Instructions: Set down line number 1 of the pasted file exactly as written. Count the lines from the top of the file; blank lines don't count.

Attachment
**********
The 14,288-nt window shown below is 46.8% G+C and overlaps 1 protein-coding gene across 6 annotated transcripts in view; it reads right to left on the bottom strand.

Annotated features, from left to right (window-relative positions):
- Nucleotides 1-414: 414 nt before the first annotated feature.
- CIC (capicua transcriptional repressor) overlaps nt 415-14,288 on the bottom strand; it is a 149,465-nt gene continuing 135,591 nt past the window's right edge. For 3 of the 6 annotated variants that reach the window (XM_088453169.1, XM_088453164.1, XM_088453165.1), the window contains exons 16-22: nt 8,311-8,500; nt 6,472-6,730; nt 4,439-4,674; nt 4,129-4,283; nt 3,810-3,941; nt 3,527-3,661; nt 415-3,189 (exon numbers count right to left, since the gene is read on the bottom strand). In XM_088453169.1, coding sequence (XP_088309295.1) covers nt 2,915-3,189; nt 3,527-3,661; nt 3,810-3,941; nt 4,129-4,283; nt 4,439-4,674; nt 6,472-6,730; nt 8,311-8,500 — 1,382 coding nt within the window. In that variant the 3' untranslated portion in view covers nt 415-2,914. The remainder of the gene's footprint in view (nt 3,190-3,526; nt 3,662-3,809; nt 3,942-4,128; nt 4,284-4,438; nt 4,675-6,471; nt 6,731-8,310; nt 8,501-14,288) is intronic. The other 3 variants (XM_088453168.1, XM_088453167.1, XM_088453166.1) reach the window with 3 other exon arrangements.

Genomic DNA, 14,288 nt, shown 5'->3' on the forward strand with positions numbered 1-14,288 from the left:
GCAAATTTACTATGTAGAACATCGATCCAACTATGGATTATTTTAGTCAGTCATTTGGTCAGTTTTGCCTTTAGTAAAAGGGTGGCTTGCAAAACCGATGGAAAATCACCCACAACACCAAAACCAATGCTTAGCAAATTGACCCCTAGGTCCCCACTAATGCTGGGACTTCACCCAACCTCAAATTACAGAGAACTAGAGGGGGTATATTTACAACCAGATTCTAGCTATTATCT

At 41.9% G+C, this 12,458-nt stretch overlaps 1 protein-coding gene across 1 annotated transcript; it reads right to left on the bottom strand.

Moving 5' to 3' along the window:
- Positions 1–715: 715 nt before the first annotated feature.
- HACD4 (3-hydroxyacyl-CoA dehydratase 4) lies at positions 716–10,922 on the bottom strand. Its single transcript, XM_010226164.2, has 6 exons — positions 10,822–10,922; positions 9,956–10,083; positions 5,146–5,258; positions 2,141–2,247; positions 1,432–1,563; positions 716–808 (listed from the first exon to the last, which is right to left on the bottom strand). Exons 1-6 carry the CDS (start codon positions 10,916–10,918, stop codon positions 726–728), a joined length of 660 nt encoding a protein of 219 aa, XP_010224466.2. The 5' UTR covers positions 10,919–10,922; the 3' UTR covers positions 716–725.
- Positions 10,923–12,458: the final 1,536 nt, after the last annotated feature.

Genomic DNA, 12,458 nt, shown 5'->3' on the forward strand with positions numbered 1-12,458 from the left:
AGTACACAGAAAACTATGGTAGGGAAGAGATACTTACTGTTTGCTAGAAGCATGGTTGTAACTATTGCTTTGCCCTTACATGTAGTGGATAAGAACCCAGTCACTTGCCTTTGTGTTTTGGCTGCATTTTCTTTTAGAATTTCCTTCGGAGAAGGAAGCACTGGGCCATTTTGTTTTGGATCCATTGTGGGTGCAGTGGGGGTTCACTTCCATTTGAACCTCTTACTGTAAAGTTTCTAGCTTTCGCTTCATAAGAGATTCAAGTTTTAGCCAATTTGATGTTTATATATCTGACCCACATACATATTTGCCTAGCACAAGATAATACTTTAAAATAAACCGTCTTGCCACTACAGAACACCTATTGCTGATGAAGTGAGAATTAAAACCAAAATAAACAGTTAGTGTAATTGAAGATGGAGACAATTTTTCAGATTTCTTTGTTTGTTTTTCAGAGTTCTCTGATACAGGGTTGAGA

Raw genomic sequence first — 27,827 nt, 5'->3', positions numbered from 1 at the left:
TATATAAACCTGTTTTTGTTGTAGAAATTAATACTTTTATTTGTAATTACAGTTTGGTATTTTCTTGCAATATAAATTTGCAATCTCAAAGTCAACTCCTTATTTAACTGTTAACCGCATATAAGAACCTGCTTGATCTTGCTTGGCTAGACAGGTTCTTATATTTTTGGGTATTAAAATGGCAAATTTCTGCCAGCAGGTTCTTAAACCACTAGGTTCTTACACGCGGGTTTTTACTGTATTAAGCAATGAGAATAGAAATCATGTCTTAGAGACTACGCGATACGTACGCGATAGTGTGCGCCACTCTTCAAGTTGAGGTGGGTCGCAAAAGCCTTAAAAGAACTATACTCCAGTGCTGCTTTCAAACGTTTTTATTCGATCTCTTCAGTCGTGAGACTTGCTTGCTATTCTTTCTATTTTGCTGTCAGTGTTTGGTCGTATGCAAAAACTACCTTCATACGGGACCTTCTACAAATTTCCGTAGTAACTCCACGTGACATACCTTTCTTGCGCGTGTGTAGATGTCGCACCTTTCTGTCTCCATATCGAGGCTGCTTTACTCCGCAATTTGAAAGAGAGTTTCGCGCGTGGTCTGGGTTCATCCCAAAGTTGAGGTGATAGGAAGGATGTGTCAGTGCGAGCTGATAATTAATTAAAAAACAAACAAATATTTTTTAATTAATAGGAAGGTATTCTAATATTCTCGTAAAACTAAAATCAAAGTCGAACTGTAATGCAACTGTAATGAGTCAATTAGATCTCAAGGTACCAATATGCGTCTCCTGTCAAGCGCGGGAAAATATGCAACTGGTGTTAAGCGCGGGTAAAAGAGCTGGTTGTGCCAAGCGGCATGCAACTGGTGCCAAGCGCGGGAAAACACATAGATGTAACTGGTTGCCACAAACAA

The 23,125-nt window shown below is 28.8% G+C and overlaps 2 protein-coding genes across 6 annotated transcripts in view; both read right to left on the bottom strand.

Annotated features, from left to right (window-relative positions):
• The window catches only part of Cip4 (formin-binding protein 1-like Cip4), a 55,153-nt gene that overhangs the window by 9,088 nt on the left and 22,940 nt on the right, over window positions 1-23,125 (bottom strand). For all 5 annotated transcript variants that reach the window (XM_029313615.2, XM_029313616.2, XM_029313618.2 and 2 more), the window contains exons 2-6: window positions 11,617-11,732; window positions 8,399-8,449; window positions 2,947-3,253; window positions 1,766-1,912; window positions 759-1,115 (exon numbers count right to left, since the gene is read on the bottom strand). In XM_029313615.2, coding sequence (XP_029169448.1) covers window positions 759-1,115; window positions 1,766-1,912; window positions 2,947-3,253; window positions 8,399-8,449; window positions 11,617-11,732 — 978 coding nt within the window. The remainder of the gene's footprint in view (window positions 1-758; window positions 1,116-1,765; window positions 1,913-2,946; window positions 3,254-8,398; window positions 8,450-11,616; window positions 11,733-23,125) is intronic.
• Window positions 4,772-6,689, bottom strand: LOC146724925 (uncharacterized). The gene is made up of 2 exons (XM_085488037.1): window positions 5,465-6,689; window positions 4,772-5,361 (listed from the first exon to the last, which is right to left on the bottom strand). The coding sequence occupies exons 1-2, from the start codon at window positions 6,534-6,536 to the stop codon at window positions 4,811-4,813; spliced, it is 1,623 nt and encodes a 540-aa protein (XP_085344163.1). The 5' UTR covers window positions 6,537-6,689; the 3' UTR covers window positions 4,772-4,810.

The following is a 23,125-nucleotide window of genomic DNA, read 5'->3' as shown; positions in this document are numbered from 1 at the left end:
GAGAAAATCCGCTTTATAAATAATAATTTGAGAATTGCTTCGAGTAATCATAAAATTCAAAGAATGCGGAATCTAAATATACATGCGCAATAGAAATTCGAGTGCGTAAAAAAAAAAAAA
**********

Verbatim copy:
The 14,288-nt window shown below is 46.8% G+C and overlaps 1 protein-coding gene across 6 annotated transcripts in view; it reads right to left on the bottom strand.